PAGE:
74SHARESShareShareSharePrintMailGooglePinterestDiggRedditStumbleuponDeliciousBufferTumblr Although we are known as ‘Social Stairway’ we do a lot more than just social media marketing. So, here’s a few common misconceptions that you might keep in mind when looking for an online marketing agency that would be a good fit for your organization…Myth 1. Social Media Marketing Companies only work with Social Media:Most GOOD social media marketing companies are shifting more and more to becoming full service inbound marketing agencies. The shift is mainly driven by the need to demonstrate clear ROI from social media efforts. And to get conversions from these efforts you typically must continue to track traffic when it LEAVES the social platform and heads to a business’ website.To accurately follow these leads and conversions, an agency will need to help your business integrate email and sales for following up. You will also need a well-developed content marketing strategy as this is often why people leave the social network and head to your website in the first place. continue reading »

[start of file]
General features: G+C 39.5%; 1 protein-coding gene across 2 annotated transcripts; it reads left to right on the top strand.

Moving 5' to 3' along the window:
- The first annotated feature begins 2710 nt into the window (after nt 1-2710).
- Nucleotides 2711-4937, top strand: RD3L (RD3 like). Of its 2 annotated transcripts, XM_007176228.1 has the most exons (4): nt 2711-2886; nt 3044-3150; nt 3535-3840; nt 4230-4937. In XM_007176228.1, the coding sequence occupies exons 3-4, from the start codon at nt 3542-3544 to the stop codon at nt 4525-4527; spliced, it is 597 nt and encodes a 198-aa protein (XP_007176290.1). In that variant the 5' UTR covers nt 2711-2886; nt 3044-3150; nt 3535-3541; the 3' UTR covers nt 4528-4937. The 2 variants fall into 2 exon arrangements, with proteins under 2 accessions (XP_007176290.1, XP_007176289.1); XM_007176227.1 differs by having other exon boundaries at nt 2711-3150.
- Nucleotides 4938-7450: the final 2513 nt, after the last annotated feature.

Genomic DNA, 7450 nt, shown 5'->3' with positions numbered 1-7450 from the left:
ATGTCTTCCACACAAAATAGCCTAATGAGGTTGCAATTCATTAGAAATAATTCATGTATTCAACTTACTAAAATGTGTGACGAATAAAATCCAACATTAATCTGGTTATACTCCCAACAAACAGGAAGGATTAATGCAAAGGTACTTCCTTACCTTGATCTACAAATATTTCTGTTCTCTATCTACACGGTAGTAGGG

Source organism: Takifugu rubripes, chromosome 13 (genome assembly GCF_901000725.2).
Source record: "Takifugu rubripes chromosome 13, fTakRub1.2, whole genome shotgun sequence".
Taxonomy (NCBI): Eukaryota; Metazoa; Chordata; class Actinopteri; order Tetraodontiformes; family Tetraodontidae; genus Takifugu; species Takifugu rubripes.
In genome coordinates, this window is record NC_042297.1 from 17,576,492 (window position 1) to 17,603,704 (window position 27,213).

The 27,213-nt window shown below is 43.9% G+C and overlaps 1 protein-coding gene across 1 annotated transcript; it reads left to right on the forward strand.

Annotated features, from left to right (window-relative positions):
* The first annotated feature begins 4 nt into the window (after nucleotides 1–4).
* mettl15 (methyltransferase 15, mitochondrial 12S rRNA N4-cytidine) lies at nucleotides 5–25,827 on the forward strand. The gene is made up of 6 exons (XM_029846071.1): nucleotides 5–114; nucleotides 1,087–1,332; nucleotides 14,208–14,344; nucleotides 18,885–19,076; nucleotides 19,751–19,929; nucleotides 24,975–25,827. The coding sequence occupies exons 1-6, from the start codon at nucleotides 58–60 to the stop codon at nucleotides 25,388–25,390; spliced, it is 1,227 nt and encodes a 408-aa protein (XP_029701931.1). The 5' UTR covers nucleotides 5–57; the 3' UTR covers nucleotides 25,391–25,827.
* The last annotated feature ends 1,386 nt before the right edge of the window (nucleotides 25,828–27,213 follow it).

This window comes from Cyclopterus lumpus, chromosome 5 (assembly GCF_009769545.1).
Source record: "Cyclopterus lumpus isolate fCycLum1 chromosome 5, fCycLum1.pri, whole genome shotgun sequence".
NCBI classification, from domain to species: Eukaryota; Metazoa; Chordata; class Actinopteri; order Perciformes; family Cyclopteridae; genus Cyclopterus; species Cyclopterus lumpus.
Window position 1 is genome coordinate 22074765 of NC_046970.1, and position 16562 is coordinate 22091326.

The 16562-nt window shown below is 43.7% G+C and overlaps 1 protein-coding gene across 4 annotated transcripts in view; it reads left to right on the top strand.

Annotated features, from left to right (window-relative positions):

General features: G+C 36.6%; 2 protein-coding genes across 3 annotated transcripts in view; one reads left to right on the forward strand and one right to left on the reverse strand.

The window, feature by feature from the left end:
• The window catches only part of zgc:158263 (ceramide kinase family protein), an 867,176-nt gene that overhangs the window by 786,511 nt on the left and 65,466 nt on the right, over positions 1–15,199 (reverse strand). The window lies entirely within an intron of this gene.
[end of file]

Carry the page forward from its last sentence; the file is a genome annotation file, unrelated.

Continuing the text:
A few days ago, the CNTB published a new edition of emission market profiles for 2018, and these were market profiles Austria, Belgium, France, Italy, Japan, South Korea, China, Hungary, the Netherlands and Germany. Study the market profiles in order to get to know tourists from the mentioned countries as well as possible and to plan and advertise tourist packages for a certain target group of tourists in the best possible way. Side dish: ISSUING MARKET PROFILES 2018 Today, the list of profiles has been supplemented with new markets, such as Czech Republic, Poland, Russia, USA and Canada, Scandinavia, Slovakia, Slovenia, Switzerland, UAE and UK.